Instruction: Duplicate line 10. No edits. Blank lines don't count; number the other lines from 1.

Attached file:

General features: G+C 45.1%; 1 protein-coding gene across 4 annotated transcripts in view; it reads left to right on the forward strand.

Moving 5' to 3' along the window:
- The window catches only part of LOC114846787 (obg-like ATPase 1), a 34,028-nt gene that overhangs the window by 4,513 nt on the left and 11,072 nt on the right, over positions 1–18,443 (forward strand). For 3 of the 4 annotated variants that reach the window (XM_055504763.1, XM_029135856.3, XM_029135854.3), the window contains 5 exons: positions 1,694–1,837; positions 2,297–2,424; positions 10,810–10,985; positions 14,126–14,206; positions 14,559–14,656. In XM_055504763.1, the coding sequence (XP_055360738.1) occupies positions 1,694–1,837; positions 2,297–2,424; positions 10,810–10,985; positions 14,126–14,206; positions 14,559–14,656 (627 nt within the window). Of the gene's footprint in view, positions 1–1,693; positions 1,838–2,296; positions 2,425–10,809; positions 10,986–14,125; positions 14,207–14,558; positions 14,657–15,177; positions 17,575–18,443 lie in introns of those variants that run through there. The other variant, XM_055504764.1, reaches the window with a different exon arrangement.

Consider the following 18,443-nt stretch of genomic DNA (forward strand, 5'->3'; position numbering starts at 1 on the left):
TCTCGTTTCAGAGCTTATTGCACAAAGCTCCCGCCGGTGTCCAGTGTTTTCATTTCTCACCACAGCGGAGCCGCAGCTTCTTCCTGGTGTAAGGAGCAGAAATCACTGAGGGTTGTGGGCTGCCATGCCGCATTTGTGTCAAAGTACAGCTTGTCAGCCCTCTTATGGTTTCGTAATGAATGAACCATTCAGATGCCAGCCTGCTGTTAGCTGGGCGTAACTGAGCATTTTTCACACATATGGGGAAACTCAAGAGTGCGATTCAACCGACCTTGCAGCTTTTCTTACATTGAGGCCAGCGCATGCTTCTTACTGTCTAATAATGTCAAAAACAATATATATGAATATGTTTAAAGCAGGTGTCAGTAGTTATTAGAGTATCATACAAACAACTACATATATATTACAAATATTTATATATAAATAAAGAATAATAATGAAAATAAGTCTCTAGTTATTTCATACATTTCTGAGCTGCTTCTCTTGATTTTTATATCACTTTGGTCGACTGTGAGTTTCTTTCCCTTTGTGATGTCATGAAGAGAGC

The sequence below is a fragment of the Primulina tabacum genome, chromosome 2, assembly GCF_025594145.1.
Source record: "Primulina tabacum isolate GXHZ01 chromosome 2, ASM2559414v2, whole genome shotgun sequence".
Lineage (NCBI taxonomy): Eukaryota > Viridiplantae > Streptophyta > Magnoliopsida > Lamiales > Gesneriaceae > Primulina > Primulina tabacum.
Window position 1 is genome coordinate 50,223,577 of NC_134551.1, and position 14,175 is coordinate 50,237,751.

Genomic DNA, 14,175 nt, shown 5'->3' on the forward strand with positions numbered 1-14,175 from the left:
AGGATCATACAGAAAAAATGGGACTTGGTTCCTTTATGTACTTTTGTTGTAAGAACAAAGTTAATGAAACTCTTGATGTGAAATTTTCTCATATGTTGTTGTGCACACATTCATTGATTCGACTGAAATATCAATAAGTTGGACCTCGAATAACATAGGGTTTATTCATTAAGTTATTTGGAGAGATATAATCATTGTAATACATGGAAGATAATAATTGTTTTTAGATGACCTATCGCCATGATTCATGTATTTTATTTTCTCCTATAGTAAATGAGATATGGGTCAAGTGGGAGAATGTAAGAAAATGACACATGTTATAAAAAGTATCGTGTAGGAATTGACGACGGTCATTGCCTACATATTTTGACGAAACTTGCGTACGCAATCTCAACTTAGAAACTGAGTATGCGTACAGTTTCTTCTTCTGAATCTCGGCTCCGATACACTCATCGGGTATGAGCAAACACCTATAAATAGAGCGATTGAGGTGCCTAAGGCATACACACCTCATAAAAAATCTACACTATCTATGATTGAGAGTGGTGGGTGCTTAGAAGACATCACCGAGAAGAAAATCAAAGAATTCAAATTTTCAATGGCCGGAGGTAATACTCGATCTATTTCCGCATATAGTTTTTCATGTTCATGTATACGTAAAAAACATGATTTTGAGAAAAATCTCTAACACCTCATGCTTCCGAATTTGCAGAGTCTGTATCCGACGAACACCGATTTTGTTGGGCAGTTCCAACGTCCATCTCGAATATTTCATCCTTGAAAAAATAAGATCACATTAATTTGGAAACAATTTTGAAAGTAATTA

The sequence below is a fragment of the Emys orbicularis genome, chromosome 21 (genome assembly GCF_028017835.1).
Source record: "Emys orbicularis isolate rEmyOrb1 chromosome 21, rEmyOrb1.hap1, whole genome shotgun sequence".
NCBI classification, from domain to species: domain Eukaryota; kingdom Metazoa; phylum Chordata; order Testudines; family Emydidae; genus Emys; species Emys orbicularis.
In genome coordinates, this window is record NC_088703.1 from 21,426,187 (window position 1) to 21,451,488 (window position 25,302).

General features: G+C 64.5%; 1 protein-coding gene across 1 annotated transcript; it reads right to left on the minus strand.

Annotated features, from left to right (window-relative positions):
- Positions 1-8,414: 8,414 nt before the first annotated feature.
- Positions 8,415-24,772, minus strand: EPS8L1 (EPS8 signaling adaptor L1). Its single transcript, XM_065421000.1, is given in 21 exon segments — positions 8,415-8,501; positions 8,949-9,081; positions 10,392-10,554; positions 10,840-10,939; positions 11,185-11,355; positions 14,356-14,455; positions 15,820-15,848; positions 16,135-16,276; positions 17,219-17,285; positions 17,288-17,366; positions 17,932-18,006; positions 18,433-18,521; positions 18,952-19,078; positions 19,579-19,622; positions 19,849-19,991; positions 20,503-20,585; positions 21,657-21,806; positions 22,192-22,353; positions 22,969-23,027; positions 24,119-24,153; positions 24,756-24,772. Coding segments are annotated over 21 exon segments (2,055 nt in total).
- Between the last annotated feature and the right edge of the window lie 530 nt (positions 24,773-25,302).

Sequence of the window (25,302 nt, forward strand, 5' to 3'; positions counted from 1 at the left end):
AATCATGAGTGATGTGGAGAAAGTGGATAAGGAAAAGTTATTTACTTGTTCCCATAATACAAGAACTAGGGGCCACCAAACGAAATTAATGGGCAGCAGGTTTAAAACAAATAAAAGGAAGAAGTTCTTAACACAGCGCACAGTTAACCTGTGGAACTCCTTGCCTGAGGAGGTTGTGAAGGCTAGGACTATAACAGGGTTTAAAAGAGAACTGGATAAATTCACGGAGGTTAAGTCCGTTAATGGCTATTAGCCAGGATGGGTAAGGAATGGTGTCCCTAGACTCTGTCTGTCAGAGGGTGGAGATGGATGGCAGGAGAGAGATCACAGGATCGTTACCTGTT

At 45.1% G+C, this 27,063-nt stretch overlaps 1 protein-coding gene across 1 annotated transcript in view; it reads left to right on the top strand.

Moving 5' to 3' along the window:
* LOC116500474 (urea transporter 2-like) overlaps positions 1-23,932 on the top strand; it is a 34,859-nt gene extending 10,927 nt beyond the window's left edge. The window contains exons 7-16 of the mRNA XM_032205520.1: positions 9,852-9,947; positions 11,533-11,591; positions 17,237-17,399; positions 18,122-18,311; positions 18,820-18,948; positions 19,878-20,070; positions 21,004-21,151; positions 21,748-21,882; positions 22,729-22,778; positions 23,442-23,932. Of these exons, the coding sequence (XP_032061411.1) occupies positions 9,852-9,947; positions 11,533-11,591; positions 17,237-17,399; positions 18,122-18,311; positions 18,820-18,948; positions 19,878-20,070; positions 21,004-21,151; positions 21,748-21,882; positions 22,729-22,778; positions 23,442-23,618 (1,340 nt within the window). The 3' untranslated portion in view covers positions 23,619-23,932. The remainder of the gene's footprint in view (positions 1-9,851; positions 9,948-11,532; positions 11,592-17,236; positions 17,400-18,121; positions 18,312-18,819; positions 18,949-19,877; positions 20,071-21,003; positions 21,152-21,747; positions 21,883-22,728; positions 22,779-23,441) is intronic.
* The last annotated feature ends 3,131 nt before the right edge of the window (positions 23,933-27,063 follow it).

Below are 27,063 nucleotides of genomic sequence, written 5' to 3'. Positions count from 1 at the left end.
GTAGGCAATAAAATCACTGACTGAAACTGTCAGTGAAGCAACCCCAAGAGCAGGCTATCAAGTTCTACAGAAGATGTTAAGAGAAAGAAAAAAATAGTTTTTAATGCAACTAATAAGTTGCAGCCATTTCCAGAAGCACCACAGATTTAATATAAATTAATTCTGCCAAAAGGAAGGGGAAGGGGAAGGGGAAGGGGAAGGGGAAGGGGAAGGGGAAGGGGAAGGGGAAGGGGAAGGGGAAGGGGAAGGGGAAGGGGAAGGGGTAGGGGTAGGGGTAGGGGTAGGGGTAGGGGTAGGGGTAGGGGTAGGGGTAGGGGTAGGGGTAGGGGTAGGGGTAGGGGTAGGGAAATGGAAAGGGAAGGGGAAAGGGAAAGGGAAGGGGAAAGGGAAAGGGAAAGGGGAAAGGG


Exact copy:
Genomic DNA, 14,175 nt, shown 5'->3' on the forward strand with positions numbered 1-14,175 from the left: